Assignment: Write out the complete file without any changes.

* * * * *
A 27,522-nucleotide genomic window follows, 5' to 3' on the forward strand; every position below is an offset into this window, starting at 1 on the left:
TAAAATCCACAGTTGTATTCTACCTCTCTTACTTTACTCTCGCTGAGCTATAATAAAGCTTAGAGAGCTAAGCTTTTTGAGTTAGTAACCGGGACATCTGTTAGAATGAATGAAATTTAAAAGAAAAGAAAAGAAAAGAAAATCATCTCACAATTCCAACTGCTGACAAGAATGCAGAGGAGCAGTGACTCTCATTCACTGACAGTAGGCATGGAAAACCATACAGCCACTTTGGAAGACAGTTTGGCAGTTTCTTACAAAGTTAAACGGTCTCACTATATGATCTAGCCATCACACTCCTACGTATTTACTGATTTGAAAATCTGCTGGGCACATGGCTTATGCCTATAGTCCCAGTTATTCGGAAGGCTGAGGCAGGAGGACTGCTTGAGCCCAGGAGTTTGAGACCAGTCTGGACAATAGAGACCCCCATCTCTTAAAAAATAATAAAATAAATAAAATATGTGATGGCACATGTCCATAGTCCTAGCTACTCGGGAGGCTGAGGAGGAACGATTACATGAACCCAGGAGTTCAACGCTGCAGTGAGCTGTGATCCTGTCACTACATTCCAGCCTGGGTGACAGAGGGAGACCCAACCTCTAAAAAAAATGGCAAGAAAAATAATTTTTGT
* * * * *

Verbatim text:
A 27,522-nucleotide genomic window follows, 5' to 3' on the forward strand; every position below is an offset into this window, starting at 1 on the left:
TAAAATCCACAGTTGTATTCTACCTCTCTTACTTTACTCTCGCTGAGCTATAATAAAGCTTAGAGAGCTAAGCTTTTTGAGTTAGTAACCGGGACATCTGTTAGAATGAATGAAATTTAAAAGAAAAGAAAAGAAAAGAAAATCATCTCACAATTCCAACTGCTGACAAGAATGCAGAGGAGCAGTGACTCTCATTCACTGACAGTAGGCATGGAAAACCATACAGCCACTTTGGAAGACAGTTTGGCAGTTTCTTACAAAGTTAAACGGTCTCACTATATGATCTAGCCATCACACTCCTACGTATTTACTGATTTGAAAATCTGCTGGGCACATGGCTTATGCCTATAGTCCCAGTTATTCGGAAGGCTGAGGCAGGAGGACTGCTTGAGCCCAGGAGTTTGAGACCAGTCTGGACAATAGAGACCCCCATCTCTTAAAAAATAATAAAATAAATAAAATATGTGATGGCACATGTCCATAGTCCTAGCTACTCGGGAGGCTGAGGAGGAACGATTACATGAACCCAGGAGTTCAACGCTGCAGTGAGCTGTGATCCTGTCACTACATTCCAGCCTGGGTGACAGAGGGAGACCCAACCTCTAAAAAAAATGGCAAGAAAAATAATTTTTGT